The War Within (Joseph Castelo). 90 minutes. Opens Friday (July 7) at the Kennedy Commons. For times, see page 106. Rating: NNN Rating: NNNNN
It's both safe and convenient to think of suicide bombers as faceless monsters, so director Joseph Castelo is swimming upstream by taking a humanizing look at potential terrorist Hassan. Played by co-writer Ayad Akhtar (in his chilling feature film debut), Hassan has a crisis of conscience when he visits his old friend Sayeed ( Firdous Bamji ) and his secular Muslim family in New Jersey in the course of undertaking his deadly mission.
It's a provocative film, but the filmmakers are obviously trying too hard to balance all sides. Some plot points will enrage many in the audience or are open to misinterpretation. Nevertheless, the moments that work have undeniable power.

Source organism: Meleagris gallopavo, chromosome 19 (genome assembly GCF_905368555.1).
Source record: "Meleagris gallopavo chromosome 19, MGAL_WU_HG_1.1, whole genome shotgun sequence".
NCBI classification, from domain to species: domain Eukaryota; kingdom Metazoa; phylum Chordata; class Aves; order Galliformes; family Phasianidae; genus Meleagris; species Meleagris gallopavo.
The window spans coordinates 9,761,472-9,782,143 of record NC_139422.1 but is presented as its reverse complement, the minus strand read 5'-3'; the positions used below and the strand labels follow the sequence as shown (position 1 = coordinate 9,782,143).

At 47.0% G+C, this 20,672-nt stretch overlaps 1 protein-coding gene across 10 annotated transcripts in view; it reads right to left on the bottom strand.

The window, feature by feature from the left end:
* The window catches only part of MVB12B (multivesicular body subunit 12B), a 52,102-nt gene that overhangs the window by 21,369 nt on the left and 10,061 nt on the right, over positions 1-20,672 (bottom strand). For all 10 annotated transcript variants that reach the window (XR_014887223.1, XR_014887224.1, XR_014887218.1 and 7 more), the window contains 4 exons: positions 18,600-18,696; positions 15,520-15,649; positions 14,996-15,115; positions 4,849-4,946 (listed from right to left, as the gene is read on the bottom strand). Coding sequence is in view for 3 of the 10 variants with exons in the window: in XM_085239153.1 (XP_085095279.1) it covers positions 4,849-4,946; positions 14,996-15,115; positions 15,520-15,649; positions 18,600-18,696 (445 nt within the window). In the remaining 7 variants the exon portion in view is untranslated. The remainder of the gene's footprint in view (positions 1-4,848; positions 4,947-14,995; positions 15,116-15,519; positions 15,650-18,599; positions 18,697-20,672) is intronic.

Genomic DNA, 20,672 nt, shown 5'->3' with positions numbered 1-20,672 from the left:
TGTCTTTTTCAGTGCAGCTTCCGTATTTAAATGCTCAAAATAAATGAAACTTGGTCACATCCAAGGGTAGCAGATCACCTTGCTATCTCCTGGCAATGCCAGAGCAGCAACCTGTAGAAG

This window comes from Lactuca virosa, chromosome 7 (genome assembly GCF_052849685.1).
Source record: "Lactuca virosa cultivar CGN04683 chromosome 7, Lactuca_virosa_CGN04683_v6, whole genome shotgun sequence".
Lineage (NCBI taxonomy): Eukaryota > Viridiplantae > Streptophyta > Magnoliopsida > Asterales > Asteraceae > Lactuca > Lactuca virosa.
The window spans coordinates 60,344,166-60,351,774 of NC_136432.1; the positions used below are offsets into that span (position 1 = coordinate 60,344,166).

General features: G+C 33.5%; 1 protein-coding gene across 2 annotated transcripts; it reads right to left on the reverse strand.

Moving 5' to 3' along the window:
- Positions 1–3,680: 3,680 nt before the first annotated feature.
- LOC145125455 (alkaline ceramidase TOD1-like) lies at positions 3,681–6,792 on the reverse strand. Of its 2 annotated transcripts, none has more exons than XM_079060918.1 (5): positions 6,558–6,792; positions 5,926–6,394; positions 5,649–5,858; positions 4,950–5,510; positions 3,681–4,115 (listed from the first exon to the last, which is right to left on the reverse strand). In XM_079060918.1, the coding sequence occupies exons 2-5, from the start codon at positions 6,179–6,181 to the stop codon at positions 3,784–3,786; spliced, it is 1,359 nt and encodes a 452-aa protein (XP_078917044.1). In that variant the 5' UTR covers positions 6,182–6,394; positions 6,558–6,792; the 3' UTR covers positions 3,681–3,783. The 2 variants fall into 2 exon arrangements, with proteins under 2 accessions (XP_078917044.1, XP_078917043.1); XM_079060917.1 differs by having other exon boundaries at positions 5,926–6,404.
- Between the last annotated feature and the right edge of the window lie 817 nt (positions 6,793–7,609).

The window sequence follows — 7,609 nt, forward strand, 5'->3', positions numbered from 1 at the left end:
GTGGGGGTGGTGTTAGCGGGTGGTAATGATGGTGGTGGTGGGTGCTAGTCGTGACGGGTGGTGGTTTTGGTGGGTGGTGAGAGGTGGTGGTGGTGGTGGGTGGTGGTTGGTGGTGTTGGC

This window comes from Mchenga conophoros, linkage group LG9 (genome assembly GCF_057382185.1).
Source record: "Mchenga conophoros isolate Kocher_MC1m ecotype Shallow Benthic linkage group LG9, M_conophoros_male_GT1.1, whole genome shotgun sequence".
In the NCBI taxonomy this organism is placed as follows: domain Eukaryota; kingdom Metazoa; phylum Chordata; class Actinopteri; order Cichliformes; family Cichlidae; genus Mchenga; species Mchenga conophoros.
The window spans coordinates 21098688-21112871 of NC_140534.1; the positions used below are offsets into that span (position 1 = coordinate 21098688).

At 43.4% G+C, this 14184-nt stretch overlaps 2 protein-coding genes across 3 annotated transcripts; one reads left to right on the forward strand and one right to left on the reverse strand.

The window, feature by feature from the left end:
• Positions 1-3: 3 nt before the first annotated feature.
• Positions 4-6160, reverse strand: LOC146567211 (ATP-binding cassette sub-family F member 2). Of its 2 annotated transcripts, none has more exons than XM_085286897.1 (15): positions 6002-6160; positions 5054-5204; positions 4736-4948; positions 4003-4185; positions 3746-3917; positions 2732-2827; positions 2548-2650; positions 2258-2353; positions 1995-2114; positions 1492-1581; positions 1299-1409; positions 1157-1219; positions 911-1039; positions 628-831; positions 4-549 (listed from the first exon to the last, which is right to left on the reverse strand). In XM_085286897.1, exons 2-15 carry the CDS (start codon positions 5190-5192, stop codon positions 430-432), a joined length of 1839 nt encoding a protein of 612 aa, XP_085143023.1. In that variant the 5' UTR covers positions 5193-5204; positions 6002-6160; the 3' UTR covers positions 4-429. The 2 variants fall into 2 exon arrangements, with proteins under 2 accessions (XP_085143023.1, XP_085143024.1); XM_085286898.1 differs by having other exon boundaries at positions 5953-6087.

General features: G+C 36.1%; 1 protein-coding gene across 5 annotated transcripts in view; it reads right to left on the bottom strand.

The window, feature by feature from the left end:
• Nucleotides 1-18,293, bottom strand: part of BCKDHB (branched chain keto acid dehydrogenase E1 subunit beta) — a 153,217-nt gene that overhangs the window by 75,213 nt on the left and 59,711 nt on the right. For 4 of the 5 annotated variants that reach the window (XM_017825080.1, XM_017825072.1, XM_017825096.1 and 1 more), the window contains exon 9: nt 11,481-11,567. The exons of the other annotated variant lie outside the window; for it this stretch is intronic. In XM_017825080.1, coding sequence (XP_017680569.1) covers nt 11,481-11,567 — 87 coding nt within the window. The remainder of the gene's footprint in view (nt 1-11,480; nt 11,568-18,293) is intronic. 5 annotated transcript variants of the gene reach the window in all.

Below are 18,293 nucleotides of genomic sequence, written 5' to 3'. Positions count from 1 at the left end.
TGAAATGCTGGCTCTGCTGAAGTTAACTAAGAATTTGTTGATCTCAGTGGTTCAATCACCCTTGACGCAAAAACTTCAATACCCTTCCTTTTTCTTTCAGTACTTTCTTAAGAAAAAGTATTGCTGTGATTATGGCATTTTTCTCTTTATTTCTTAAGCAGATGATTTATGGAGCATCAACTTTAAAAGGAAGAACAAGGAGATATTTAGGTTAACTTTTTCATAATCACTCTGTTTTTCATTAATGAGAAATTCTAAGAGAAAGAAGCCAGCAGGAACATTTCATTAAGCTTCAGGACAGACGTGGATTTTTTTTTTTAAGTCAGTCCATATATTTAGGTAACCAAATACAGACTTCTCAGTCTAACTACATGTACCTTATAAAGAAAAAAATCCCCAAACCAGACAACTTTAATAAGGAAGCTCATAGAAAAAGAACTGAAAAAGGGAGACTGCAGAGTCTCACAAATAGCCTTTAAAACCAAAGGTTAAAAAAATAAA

Particularly strong are the scenes between Hassan and Sayeed's impressionable young son, who's fascinated by the visitor and takes not only his words, but also his devotion to the Koran to heart. When Hassan and Sayeed discuss the political situation with their neighbours (notable among them Ajay Naidu ), it's as disturbing as the controversial "orchard discussion" in Spielberg's Munich.
Comparisons to Oscar nominee Paradise Now are inevitable and fitting - and both feature some standout performances. But Castelo excels in fleshing out the characters, showing that inner turmoil is not exclusive to Hassan and ensuring that the circular ending will leave audiences as conflicted as the characters.